Mookie pulled up her shirt, displaying a large puckered scar below her shoulder. Any American over the age of five would recognize the scar, and its source.  "I knocked down two of three.  The third put that hole in me, all of them ran.  Being young and stupid, we sold the rifles on the street for about $150 total and told the cops at the hospital it was just one of those random things.  We were punks, they didn't care.
     Brianna  asked, "Did you try to find the guys that shot you?"
     "To what point?   We'd shown we could handle ourselves and we didn't have any  money, so going to war would have been a bigger hassle than it was worth.  Street wars are for people who have a lot of money at stake, not crackheads trying to pick up fifty bucks for some rock.  And believe it or not, I consider Atlanta to be a good town.  Just depends where you are.  The humidity sucks, though," Mookie said.
     "But.... Dear lord, you got shot!  Why not move to a better area?"
     Mookie laughed bitterly.  "Stereotypes notwithstanding, you don't get to be in a better neighborhood just by being white.  Especially being a white punk rocker.  We took what we could get.  I was working in a piercing studio on commission, none of my friends were doing better.  Violence was part of existence where we were, all we could do was try to stay out of the way.  You learn to push out the emergency glass and dive out the window of a moving bus right quick..  That's why seeing those three guys  at dinner had such a bad effect on me.  If the window behind me had been open, I'd have gone through.  You see a gun, you expect shit to go down.  It took me a few seconds to process no one else was bugged by them.  When we finish here, I'll show you something.."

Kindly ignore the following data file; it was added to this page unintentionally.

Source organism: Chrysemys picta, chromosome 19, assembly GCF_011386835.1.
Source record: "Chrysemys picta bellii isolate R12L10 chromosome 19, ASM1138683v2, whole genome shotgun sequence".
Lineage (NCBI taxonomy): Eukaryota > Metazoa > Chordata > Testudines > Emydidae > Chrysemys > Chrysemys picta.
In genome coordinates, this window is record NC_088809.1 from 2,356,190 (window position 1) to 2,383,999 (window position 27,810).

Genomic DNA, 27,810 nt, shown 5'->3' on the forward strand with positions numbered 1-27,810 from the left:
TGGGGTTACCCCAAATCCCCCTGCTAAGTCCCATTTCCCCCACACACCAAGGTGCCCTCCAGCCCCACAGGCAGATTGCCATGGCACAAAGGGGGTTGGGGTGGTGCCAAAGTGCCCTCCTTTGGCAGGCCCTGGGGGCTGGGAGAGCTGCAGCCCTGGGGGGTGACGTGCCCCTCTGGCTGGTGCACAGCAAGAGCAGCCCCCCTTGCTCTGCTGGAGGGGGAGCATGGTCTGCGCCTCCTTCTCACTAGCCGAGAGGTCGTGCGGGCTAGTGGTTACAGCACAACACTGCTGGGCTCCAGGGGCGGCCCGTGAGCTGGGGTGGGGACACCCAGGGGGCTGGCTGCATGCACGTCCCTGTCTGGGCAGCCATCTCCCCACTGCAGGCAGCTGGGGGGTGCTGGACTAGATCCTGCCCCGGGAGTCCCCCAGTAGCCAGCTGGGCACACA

They finished the dishes and Mookie took Brianna out to the workshop. Retrieved the five-foot whip, the one with the blade tip. Sat an empty can on a work bench..  Drew back and shot, hard..  The can was all but sliced in half.
     Mookie explained, "This was the first type of whip I ever worked with, and it was for exactly that purpose.  I hate guns.  I saw too many of them when I was a kid, then when I was young.  Then I saw my first sideshow and figured out how to protect myself.  When I got older I took up whip gimmicks for real, how to use whips to entertain and not just threaten or maim."
     "What did your mom think?" asked Brianna.
     "Mookie gave another bitter laugh.  "People who live in a fog of marijuana and Royal Gate vodka don't don't do much thinking at all.  You have no idea how jealous I am of you and your mom.  You know how to cook something besides frozen pizza, and I'd always do that, else it'd get burned.  Cherish these people, 'cos they love you."  Tears began running down Mookie's face.  "You can be around guns and not wonder what liquor store they're planning to rob that night."
Brianna had decided she really liked Mookie, with her wild hair and her whips.... And she chose to remain silent.  She wouldn't tell Mookie that what she saw as a home was in fact a hell.  The house, the yard, the outbuildings, the land, the town of Evanston, all of it was hell, and she could think of nothing but escape.  It would wait for another day.